I made a model of Albi's Sainte Cécile cathedral in the south of France in Blender, then tried to make the texture for it. The texture didn't work out but I didn't look into it as much because I had another problem: the model, once imported into the asset editor, was all squashed. I tried reducing the size of it but it still got squashed. And now when I try to select it in the asset editor, it crashes the game. I'm not sure why this is happening, and I'd appreciate any help on this topic!
      This is my model (I kept it simple) :

    • By Simmer2
      Hello everyone and tank you for reading this message.
      I'm trying to compile a comprehensive list of all rail related lots ever release in the SC4 community.
      All rail lots that have rail textures, that is. Single pieces with no textures are exempt.
      Stations, railyards, industrial lots with rail textures etc. I will be testing everyone of them to make sure they conform with RRW format. I will create overrides for the ones that do not qualify so that we could have a unified ensemble.
      Therefore I would really appreciate if you could drop a message here with links to the lots.
      Looking forward to your input in the matter.
      Kind regards.
    • By Roadman20
      Hey all,
      I've ran into a bit of free time lately, but I'm away from my desktop and finally decided to tinker with making 3D models.  I've been thinking about doing it for awhile, but I haven't had the time to plug away making anything worthwhile.  For now, all the modeling will be Seattle/American related to fulfill my desire for accuracy on the city journal side of things; however, I will release to the public as people will make use of them in one way or another.  I'll be covering a wide range of architectural history and most of the buildings/assets for Seattle help make the city skyline unique compared to others.  Also not on the list are various other buildings of various significance, but will be added in at a later date as my technical expertise on modeling improves.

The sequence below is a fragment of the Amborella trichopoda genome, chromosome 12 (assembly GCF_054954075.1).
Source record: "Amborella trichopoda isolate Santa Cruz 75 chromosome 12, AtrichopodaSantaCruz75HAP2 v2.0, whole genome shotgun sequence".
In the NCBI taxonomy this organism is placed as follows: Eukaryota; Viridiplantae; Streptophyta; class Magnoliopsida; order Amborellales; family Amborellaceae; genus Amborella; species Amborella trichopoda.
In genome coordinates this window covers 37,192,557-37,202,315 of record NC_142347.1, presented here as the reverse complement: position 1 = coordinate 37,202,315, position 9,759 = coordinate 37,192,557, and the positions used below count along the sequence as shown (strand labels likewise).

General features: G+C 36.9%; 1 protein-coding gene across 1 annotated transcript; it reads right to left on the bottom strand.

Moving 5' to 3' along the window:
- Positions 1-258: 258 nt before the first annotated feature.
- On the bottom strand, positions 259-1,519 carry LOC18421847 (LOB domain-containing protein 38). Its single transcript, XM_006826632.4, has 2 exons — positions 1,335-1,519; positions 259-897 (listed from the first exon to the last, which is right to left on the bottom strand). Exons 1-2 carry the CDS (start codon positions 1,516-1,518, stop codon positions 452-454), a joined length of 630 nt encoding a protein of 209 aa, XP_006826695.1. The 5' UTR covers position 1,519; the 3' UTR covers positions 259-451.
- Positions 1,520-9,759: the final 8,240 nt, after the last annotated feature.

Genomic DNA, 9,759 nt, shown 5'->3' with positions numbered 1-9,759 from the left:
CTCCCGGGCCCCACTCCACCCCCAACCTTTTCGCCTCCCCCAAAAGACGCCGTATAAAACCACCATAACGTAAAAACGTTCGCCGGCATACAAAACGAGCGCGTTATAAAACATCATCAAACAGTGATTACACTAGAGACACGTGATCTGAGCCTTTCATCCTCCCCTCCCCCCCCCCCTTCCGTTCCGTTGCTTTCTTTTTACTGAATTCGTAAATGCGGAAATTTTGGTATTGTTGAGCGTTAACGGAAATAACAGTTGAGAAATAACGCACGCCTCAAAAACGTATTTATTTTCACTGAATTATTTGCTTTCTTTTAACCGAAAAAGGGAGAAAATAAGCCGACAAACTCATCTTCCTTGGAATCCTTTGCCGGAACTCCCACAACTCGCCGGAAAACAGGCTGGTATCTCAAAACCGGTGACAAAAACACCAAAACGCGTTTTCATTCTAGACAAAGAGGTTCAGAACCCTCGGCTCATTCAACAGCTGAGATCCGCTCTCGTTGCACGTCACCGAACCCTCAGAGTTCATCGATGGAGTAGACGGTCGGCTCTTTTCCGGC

For the most part, these listed buildings below have various degrees of difficulty to achieve and should be a good learning curve to go beyond this set of 22 places at some point.

      The first building in design at the moment is the Safeco Plaza (#5), a 50 story, 160m tall office building that was Seattle's tallest building between 1969 to 1985.  At first glance, it looks like a fairly straight-forward box office building but after a good look in Google Street View, I noticed that the four corners protrude out and that the ground floor entry is entirely glass and depressed inside by several meters.  I'll be revealing progress shortly...